If you look exclusively at lineups where Khris, Giannis and Jrue have been on the court together, they are +9.9 pts/possession differential, per Cleaning The Glass. So, ya, I’m dubious that Khris will remain any sort of supersub when those three stir the drink.
However, I remain curious how this ever-inflating usage rate parade will turn out when the postseason comes. Here’s the player’s current marks this year and what they had in the Championship run in parentheses.
- Giannis: 39.3% usage (31.7% in 2020-21 postseason)
- Khris: 29.5% usage (27.5%)
- Jrue: 28.4% usage (25.7%)
At some point, something’s gotta give, and I still want to see what it looks like for Giannis to have his usage tamped down over an extended period of time.
Plays of the Week
The Heat game was such a disaster for them I actually didn’t find all that much that stood out — the Bucks just enforced their will and couldn’t miss from deep. Here are the plays that stuck out to my untrained eyes this week.
I’ve really enjoyed some of the actions Milwaukee’s used with its best players flying in from the opposite corner to collect the ball. Usually it’s Giannis fleeing into the lane, but here the Bucks do something real obvious and simple. Just set a ball screen for Khris and add some misdirection. Holiday feeds Crowder on the right side of the arc, then starts his cut directly into the lane past an off-ball screen by Brook. Simultaneously, Khris starts his run up from the corner and Booker already is lagging behind him. When Booker calls for help and takes a split second to cut in and lightly tag a cutting Holiday, he’s already too far behind to catch up. Brook blocks him with a screen and Middleton has a wide open three that just doesn’t fall.
The Block (Brook’s Version)
Remember when Giannis guarded the Alley and the Oop back in Game Four of the NBA Finals? Well, Lopez did his own cover of that play in the Phoenix game. With Chris Paul getting more than a few steps on Ingles after a high screen by Ayton, Brook has to move up to meet him on the floor and prevent him walking into an easy floater. The second he does, Paul identifies it and flips a bounce pass to Ayton as he rolls into the lane. Unfortunately, as with two years ago, Ayton can’t even get the shot off as Lopez somehow recovers to the other side of the lane and straight-up blocks a 7-FOOTER jump shot.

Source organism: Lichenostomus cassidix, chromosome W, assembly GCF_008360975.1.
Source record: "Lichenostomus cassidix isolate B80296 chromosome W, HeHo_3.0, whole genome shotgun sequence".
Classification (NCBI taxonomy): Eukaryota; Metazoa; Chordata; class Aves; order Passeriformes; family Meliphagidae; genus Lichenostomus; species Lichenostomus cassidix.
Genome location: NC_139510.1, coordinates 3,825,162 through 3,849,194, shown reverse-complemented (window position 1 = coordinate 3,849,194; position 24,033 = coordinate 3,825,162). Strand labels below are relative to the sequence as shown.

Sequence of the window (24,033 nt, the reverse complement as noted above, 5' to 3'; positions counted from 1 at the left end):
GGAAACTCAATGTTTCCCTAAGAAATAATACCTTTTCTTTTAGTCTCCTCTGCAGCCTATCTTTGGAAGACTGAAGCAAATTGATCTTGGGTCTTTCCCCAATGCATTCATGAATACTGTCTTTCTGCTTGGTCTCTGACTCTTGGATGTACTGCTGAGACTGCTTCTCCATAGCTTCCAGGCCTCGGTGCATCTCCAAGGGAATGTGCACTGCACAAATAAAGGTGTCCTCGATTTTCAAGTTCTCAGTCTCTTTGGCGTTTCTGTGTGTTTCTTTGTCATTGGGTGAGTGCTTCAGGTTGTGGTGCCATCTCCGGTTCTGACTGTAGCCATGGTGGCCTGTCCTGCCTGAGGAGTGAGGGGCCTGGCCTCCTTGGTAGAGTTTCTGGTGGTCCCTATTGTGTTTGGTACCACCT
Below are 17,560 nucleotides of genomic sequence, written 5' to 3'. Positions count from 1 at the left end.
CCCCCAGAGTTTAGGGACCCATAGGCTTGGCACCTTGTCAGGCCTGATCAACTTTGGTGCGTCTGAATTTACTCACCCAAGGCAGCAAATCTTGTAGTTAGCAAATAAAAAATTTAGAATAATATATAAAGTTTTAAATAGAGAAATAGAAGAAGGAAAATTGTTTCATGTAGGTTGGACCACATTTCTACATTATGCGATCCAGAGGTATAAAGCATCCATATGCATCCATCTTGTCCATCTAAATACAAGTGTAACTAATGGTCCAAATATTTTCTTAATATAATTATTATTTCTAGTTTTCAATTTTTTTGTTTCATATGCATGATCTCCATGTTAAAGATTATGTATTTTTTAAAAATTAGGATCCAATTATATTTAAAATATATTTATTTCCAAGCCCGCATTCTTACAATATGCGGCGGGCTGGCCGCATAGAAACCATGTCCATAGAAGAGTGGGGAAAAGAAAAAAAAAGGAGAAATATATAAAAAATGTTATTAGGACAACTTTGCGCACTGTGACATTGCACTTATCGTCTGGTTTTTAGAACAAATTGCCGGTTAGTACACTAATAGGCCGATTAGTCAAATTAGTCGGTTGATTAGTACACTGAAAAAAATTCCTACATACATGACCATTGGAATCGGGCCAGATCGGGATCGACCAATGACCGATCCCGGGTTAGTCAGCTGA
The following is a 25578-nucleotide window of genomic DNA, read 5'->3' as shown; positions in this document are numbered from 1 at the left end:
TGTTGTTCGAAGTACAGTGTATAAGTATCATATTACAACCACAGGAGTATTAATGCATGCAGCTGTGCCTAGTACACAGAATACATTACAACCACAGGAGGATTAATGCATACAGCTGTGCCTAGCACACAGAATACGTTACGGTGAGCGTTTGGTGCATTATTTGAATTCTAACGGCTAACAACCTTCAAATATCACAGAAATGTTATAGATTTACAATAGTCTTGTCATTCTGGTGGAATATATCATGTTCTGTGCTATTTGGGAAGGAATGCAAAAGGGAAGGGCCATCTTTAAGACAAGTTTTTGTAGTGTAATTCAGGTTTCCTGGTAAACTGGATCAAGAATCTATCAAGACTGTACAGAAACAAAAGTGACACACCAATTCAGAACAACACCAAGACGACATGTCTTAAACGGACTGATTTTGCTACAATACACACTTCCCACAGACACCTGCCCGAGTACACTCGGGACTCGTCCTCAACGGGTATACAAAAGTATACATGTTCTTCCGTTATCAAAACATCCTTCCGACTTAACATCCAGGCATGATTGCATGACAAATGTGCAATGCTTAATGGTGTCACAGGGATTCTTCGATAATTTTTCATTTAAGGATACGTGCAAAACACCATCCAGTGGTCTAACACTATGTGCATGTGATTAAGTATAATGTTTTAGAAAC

You get a pass...and YOU get a pass
With Milwaukee down 94-86 at one point, they clawed back behind defensive intensity and two corner triples from Crowder. But sometimes, that last bucket to tie the game or take the lead is the hardest to get. Here, they had to work for it, but we got some beautiful basketball en route to the two. It starts with Middleton on the left block holding his normal office hours, but he dimes up Jrue with a behind the back pass. Holiday corrals it on the move with his left hand, and without skipping a beat whirls it to Crowder in the corner. He immediately swings it to a wide-open Ingles, who uses the scrambling Suns defense to pump fake and pass Okogie and Paul en route to the rim. After a gather and Ayton commits, Holiday makes himself available on the other side of the lane in the dunker spot and flips it in for the tying bucket.
I’ve been most surprised by Crowder’s passing so far out of his game, particularly a pass to Brook Lopez in the post against the Suns. But this pitch-perfect dish from the Nets game to Giannis in transition was another example of a basic skill he can bring on the offensive end. We can’t take perfect lob passes to Giannis for granted.
You see guys like Pat Connaughton here frequently do a sort of cursory screen at halfcourt for the ball handler to make it easier for them to get it up the floor. It’s not as often I see that immediately turn into an action at that level of the court. The play works because Brook brings his man to the 3-point arc as well, but the Nets defenders never really communicate about who has Pat. Suddenly, Khris has three players in his face and delivers a beautiful bounce pass through traffic for Connaughton in stride. By that point, Dorian Finney-Smith is too late to recover and it’s See Pat Dunk from there on out.
Mar. 1: The Play of the week is...
This poll is closed
The Block (Brook’s Version)
You get a pass...and YOU get a pass
That’ll do it for another wrap-up.